Awakening to Beauty

WE LIVE BETWEEN the act of awakening and the act of surrender.
Each morning we awaken to the light and the invitation to a new day
in the world of time; each night we surrender to the dark to be
taken to play in the world of dreams where time is no more. At
birth we were awakened and emerged to become visible in the world.
At death we will surrender again to the dark to become invisible.
Awakening and surrender: They frame each day and each life; between
them is the journey where anything can happen, the beauty and the
frailty.

The human soul is hungry for beauty; we seek it everywhere — in
landscape, music, art, clothes, furniture, gardening,
companionship, love, religion, and in ourselves. No one would
desire not to be beautiful. When we experience the Beautiful, there
is a sense of homecoming. We feel most alive in the presence of the
Beautiful, for it meets the needs of our soul. For a while the
strain of struggle and endurance are relieved and our frailty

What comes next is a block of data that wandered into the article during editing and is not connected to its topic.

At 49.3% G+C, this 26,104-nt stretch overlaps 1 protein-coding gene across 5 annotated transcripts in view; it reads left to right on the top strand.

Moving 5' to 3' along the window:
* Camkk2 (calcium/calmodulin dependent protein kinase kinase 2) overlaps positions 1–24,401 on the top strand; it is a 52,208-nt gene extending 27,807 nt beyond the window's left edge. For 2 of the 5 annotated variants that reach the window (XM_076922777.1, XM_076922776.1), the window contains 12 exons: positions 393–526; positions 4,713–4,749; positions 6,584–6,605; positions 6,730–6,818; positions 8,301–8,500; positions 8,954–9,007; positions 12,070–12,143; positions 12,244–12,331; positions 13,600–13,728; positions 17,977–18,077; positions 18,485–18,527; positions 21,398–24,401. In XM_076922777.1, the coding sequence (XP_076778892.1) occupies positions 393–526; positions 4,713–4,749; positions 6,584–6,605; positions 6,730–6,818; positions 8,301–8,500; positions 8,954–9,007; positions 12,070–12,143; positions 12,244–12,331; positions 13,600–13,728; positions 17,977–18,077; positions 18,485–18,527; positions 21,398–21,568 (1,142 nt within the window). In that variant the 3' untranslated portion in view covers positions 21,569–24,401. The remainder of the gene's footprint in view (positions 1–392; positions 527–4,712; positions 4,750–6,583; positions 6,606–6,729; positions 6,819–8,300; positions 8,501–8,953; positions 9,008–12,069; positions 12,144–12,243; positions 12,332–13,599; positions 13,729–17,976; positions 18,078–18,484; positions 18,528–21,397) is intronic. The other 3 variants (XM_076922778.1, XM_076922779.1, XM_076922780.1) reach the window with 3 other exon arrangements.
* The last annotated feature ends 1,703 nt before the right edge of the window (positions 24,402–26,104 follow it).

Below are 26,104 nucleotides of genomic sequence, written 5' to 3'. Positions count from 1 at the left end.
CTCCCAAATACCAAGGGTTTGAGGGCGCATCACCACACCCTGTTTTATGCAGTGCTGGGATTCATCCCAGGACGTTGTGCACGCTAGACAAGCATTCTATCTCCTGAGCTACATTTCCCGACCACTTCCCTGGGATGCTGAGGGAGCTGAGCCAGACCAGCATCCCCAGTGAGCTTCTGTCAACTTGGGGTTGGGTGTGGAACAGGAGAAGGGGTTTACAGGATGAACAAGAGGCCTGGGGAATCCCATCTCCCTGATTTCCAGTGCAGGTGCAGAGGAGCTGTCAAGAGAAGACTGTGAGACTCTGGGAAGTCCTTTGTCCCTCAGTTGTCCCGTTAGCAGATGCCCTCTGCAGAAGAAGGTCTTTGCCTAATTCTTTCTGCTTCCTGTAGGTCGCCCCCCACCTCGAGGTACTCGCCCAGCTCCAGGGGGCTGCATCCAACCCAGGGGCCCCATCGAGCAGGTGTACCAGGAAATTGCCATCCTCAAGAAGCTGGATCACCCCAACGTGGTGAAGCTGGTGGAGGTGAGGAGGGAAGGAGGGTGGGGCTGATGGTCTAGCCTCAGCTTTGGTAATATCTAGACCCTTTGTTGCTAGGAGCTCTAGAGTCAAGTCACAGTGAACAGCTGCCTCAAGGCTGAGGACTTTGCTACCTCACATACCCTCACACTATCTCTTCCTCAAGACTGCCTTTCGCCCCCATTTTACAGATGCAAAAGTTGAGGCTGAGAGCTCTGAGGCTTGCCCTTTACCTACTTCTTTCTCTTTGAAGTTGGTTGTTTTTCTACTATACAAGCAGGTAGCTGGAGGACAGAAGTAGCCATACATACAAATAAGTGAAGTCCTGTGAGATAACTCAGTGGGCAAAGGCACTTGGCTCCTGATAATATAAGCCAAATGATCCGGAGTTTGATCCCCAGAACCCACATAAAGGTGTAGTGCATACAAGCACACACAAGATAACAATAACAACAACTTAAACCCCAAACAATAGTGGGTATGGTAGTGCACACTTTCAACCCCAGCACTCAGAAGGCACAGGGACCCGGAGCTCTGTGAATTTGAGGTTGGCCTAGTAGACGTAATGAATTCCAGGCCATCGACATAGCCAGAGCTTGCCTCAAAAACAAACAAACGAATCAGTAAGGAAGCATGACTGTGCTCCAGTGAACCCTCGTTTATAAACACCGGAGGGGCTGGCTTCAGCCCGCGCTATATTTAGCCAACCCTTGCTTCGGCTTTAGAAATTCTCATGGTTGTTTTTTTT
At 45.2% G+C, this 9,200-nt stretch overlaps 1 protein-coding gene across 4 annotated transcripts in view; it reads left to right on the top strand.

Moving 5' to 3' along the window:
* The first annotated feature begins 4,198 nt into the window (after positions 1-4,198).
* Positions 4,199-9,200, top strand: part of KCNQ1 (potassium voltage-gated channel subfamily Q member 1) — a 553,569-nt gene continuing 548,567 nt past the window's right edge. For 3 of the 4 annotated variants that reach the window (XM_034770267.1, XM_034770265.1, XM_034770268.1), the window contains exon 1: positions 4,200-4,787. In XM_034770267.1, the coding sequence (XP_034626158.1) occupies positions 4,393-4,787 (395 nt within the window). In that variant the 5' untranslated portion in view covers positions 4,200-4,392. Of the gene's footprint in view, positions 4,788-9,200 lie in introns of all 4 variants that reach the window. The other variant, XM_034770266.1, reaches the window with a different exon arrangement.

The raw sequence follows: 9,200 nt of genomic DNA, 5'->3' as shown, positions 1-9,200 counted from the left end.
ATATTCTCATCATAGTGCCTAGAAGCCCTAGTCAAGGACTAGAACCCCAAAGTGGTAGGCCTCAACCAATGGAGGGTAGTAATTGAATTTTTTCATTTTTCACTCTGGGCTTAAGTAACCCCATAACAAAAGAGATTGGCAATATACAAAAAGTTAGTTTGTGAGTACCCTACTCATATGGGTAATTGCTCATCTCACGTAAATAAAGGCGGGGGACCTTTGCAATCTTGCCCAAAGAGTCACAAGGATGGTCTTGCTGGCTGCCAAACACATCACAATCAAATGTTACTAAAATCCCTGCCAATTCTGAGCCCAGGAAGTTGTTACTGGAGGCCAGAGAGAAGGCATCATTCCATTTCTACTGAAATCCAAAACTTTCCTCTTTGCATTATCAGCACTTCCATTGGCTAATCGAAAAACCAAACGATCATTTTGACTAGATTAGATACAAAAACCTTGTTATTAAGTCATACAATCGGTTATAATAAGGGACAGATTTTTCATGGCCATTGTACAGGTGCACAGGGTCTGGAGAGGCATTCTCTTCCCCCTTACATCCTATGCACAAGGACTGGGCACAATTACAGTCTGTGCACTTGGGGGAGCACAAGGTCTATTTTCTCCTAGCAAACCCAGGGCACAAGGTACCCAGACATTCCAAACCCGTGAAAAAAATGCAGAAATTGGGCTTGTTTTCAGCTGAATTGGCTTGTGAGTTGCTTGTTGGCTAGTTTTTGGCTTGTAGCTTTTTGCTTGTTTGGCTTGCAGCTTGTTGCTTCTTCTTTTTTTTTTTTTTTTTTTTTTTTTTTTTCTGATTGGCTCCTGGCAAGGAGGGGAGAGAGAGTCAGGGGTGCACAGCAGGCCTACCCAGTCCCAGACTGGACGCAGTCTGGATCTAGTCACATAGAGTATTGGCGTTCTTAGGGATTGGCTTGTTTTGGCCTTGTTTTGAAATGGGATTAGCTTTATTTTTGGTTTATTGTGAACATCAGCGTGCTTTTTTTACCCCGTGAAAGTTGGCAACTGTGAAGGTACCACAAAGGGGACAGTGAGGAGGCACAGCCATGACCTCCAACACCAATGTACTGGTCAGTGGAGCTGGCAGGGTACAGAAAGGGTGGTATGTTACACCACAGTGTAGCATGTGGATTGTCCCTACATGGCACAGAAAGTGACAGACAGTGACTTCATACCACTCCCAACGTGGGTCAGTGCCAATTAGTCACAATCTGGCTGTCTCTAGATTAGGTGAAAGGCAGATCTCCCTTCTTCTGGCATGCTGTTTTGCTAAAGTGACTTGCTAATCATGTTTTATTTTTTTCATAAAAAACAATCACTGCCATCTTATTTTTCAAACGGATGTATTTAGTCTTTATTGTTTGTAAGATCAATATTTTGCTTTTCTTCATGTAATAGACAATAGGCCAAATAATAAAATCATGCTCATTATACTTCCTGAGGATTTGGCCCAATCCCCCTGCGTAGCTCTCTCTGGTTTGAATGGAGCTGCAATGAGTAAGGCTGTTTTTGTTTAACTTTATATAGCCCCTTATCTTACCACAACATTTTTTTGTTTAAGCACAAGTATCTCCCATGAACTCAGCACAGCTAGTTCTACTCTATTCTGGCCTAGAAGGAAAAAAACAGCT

becomes illuminated by a different light in which we come to
glimpse behind the shutter of appearances the sure form of things.
In the experience of beauty we awaken and surrender in the same
act. We find that we slip into the Beautiful with the same ease as
we slip into the seamless embrace of water; something ancient
within us already trusts that this embrace will hold us.

THESE TIMES ARE riven with anxiety and uncertainty given the
current global crisis. In the hearts of people some natural ease
has been broken. Our trust in the future has lost its innocence. We
know now that anything can happen, from one minute to the next.
Politics, religion, economics, and the institutions of family and
community, all have become abruptly unsure. At first, it sounds
completely naive to suggest that now might be the time to invoke
and awaken beauty. Why? Because there is nowhere else to turn and
we are desperate; furthermore, it is because we have so
disastrously neglected the Beautiful that we now find ourselves in
such terrible crisis.

In a sense, all the contemporary crises can be reduced to a
crisis about the nature of beauty. When we address difficulty in
terms of the call to beauty, new invitations come alive. Perhaps,
for the first time, we gain a clear view of how much ugliness we
endure and allow. The media generate relentless images of
mediocrity and ugliness in their talk shows, tapestries of